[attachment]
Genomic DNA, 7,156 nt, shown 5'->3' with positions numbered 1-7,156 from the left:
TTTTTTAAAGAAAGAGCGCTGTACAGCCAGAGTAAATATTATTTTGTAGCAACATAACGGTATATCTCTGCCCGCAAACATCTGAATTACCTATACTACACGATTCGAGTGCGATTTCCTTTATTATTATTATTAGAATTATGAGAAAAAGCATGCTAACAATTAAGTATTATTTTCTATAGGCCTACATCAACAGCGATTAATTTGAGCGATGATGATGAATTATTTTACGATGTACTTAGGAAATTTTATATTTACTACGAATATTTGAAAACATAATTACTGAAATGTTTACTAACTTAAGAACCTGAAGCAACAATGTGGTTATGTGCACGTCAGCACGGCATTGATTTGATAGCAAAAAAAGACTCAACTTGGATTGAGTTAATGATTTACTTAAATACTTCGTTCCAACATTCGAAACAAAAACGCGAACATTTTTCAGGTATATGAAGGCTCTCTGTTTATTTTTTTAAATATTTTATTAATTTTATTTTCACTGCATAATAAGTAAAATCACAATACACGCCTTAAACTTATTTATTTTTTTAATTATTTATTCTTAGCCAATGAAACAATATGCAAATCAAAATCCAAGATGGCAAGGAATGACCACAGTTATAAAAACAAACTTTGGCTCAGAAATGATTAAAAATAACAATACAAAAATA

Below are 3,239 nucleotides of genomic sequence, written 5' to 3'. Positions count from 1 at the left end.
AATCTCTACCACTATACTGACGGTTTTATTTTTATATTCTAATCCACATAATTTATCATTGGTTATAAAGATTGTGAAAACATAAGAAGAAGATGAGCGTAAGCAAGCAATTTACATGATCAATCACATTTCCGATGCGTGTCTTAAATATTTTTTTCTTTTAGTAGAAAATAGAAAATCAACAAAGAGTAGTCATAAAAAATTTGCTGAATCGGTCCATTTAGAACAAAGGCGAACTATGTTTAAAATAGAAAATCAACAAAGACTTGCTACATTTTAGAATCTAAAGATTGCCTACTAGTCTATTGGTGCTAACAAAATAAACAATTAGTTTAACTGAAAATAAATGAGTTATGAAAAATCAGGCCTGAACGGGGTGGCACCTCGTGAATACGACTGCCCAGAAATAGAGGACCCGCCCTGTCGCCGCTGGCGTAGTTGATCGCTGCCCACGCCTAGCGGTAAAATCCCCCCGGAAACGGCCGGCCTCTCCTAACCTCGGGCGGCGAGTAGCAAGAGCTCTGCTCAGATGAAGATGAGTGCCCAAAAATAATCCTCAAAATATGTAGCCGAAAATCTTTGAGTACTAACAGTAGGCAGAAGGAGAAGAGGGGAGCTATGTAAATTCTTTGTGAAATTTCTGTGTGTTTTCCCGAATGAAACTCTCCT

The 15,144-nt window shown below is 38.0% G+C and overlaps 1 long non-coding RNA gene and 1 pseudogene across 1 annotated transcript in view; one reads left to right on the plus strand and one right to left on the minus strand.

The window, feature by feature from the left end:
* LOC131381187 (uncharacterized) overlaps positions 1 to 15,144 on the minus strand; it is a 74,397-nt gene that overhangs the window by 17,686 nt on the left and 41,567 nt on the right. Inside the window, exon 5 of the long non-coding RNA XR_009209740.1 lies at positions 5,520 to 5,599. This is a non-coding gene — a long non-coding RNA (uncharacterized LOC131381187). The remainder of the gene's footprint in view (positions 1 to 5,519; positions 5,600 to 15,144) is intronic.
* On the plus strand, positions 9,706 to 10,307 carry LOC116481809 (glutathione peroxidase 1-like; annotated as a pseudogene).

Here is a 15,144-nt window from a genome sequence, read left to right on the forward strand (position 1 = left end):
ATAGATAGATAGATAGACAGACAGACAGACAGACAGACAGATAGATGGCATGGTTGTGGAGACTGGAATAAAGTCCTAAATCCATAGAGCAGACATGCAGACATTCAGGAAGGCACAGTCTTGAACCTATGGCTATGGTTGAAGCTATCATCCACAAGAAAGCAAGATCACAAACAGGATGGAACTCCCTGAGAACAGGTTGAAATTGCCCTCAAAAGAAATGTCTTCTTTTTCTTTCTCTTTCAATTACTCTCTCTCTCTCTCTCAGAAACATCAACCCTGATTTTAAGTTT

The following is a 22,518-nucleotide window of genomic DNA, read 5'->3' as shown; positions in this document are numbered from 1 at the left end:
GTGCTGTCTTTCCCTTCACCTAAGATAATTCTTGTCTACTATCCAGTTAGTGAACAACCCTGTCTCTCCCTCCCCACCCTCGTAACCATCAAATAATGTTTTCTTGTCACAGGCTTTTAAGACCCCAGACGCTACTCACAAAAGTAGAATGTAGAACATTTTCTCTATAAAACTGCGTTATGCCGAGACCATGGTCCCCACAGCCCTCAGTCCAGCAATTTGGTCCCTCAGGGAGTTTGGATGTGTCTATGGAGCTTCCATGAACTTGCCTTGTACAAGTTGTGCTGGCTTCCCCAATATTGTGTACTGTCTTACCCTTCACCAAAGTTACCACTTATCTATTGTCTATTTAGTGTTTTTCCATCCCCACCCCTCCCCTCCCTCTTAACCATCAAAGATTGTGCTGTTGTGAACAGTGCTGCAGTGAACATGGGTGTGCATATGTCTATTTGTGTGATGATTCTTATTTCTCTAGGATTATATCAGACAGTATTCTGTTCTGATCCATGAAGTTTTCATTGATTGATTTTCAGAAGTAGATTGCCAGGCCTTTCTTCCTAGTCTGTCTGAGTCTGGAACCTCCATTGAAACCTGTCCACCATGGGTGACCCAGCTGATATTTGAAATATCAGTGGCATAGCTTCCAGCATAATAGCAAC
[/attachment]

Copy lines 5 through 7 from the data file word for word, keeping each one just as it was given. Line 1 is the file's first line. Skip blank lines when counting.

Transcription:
The 15,144-nt window shown below is 38.0% G+C and overlaps 1 long non-coding RNA gene and 1 pseudogene across 1 annotated transcript in view; one reads left to right on the plus strand and one right to left on the minus strand.

The window, feature by feature from the left end:
* LOC131381187 (uncharacterized) overlaps positions 1 to 15,144 on the minus strand; it is a 74,397-nt gene that overhangs the window by 17,686 nt on the left and 41,567 nt on the right. Inside the window, exon 5 of the long non-coding RNA XR_009209740.1 lies at positions 5,520 to 5,599. This is a non-coding gene — a long non-coding RNA (uncharacterized LOC131381187). The remainder of the gene's footprint in view (positions 1 to 5,519; positions 5,600 to 15,144) is intronic.